I understand that a movie like Tormented needs rigidly defined villains, but it also would help to have someone to root for. Not to give too much away, but after a certain point it even becomes hard to root for Darren.

The other thing that bugged me about the movie was the kills. To be honest, I’m not much interested in slasher movies, so when I do actually watch one—especially a modern one—I expect some creative kills. There aren’t many on display here. Most everything is along the lines of getting impaled through the head on a wrought-iron fence, or having one’s head knocked off with a blunt instrument (have you ever noticed, that in movies like this, when you bash someone in the head the result is not a crushed skull but outright decapitation, with little to no trauma to the head other than no longer being attached to the body?), and the ever-popular Dragged Away from the Camera by the Legs. (The absolute best kill: Darren throws someone into a swimming pool and dives in after her. Then he drags her down to the bottom and sits on her until she drowns. Best of all, he’s wearing swim goggles while he does it.) If Tormented is less of a slasher movie and more of a satire of slasher movies, I’d think the kills would be more thematically consistent with the story.

There are some creative reactions to the kills, such as the following exchange between two cops at a crime scene (the dialogue doesn’t go exactly like this, but close enough):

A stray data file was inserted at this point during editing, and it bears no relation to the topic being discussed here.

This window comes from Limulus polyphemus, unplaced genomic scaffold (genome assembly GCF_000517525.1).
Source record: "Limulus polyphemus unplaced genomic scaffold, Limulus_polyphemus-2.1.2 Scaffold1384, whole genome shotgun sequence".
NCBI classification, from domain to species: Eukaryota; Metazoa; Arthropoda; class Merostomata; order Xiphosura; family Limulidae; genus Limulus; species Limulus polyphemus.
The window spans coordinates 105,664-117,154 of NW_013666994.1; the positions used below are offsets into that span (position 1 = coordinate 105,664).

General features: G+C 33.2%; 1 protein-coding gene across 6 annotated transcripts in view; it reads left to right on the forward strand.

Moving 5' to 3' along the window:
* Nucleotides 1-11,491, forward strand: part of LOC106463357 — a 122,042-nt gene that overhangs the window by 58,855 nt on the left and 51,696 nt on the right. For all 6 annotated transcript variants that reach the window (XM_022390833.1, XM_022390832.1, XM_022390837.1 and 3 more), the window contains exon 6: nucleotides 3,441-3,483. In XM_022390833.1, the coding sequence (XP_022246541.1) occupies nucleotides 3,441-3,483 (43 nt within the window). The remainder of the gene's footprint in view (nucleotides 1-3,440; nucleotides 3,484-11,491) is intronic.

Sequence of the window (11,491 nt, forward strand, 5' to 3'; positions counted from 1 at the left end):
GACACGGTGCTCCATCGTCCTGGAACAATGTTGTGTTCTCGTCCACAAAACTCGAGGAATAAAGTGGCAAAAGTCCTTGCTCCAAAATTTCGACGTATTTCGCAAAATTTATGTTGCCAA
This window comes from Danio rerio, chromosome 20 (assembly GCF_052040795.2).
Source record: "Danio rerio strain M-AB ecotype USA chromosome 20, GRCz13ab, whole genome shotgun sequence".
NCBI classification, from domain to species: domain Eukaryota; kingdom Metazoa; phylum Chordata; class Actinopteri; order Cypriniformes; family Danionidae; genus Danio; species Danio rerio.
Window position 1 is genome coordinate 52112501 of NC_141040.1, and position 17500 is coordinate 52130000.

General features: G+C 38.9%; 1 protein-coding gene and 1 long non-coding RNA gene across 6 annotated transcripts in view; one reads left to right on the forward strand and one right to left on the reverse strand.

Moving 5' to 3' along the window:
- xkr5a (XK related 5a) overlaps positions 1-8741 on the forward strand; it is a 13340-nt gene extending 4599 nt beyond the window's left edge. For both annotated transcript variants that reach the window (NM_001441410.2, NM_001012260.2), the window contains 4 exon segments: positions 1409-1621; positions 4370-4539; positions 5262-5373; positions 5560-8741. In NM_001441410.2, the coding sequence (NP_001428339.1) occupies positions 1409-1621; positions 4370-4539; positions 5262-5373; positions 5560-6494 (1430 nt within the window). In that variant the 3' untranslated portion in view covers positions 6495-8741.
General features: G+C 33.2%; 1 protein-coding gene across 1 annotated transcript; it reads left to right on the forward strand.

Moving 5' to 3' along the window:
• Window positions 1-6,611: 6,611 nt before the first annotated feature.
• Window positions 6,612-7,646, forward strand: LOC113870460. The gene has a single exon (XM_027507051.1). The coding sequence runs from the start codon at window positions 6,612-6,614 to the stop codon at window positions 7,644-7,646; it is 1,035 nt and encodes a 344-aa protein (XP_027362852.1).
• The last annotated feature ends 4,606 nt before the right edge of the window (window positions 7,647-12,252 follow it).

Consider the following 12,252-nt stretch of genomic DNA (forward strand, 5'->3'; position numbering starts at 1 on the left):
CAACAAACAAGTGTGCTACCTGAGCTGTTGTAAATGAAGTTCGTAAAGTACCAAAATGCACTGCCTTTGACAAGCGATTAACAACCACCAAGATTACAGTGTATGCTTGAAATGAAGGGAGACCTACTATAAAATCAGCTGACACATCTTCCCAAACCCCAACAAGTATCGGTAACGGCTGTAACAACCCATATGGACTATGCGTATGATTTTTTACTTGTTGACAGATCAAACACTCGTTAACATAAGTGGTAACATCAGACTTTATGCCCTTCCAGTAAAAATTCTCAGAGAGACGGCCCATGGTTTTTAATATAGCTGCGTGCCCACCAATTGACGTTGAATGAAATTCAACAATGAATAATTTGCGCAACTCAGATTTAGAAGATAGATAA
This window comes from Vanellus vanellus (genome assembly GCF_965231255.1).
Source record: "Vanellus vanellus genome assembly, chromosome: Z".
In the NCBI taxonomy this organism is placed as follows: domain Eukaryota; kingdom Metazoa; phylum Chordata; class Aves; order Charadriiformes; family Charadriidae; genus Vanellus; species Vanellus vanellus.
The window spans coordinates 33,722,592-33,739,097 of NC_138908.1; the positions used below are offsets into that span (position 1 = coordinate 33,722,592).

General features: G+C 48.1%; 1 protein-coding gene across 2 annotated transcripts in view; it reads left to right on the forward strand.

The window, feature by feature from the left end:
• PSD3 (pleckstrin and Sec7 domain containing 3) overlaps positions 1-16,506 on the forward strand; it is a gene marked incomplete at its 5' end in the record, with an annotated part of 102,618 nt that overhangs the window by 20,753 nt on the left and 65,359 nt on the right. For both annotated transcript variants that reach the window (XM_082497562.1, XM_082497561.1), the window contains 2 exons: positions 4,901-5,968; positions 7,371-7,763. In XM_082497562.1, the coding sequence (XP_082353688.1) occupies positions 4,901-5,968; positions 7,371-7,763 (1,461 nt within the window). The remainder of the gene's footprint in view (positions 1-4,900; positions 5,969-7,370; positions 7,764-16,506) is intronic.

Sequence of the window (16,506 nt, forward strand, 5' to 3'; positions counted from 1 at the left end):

Detective: What have you got there?
Constable: A condom. It’s full.
Detective: Well, at least he got his rocks off before he died.
Constable: I mean it’s full of his dick.

The reaction to the paper cutter is also priceless. The paper cutter itself is not priceless, unfortunately, and after spending the entire film in anticipation of what that paper cutter was going to do (they establish early on that it’s defective, and there’s a couple later scenes where characters discuss that it hasn’t been fixed…you know Anton Chekhov’s old saying about how if there’s a gun above the mantelpiece in act one, it must go off by act three? If Chekhov were talking about an actual play, and it was being produced by the people who made Tormented, there would be several scenes in the second act in which characters discuss how the gun hasn’t gone off yet), I was a bit disappointed. It’s almost as if the violence belongs in an entirely different, more conventional movie.

Despite these flaws, I don’t think Tormented is a bad movie. At points it’s very clever, and can be very biting and funny. Its treatment of its two main issues—bullying and the effect of information technology (the internet and cell phones) on the teenage social strata—is smart and fairly well-thought out. But the characterization is sorely lacking. Bulk up that, and improve (or outright remove) the slasher movie elements, and you might have something that’s really special instead of merely good enough to do the job.

Moment of Zen

The swimming pool.

Tormented poster